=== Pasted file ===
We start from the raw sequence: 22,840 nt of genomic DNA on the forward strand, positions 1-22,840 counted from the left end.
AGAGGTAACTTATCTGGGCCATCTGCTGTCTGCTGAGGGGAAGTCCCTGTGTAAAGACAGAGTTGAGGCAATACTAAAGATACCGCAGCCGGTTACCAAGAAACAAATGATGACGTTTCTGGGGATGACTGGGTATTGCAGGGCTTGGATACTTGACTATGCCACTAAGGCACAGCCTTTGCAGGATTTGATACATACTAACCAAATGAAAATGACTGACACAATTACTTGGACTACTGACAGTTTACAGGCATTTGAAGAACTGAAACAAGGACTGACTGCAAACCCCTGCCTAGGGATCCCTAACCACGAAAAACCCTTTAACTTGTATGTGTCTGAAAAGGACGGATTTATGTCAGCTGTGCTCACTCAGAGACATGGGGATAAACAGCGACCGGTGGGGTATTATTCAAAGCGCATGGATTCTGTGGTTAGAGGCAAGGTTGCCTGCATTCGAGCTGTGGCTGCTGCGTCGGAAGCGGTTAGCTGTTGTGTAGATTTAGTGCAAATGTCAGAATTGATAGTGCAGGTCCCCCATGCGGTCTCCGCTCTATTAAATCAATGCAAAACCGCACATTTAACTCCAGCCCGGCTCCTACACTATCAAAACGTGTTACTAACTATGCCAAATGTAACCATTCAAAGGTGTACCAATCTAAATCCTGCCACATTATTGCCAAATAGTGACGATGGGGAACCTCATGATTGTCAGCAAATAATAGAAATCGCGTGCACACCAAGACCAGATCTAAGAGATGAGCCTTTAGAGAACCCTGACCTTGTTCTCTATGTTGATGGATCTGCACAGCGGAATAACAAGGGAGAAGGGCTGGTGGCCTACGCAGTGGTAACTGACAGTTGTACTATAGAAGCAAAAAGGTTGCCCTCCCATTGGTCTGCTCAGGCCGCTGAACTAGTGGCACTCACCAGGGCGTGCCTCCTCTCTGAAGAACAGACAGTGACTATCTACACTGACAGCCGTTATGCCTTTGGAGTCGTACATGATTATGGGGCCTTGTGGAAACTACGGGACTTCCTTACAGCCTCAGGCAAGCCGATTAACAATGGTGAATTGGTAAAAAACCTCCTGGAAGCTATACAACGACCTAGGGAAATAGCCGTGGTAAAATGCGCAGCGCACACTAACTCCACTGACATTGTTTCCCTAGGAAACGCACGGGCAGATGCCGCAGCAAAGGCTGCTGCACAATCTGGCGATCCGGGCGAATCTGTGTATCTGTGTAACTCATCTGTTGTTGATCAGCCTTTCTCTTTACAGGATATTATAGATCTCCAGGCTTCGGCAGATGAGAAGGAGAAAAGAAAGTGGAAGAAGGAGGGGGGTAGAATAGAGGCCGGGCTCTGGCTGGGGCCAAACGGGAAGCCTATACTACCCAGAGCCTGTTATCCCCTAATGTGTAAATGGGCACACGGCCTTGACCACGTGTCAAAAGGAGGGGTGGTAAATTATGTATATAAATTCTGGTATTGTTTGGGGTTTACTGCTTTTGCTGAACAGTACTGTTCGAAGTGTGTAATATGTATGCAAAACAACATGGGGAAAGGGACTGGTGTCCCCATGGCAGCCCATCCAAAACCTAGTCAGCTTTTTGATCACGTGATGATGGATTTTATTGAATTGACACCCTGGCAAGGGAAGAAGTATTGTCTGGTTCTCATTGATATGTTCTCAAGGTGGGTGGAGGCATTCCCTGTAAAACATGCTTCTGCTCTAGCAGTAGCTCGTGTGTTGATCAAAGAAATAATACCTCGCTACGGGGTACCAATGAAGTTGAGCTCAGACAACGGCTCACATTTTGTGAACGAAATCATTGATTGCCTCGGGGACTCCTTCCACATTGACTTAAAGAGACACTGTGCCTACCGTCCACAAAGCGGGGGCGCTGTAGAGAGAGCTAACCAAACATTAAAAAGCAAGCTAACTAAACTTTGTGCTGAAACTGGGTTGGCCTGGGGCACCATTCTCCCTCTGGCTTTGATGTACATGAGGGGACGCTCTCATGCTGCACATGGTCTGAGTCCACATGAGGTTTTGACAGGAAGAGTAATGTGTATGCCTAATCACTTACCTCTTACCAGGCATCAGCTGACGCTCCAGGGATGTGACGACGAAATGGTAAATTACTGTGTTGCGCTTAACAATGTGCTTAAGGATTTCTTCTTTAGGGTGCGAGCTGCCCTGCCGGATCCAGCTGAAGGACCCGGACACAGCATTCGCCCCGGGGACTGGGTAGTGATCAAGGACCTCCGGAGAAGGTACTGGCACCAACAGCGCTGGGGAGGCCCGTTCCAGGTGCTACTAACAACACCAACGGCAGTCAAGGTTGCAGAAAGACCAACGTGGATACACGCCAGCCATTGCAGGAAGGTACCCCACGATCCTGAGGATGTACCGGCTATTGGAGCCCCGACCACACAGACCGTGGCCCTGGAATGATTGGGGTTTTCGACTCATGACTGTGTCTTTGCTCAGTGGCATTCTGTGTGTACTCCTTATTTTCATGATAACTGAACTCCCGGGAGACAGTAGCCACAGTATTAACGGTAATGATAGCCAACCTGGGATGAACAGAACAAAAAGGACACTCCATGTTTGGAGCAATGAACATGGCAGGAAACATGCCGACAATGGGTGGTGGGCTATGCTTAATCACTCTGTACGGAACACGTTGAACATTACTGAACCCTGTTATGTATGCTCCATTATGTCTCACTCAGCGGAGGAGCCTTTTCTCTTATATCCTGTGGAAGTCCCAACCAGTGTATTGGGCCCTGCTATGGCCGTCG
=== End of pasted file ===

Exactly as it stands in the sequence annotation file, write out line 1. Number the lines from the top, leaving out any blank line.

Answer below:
We start from the raw sequence: 22,840 nt of genomic DNA on the forward strand, positions 1-22,840 counted from the left end.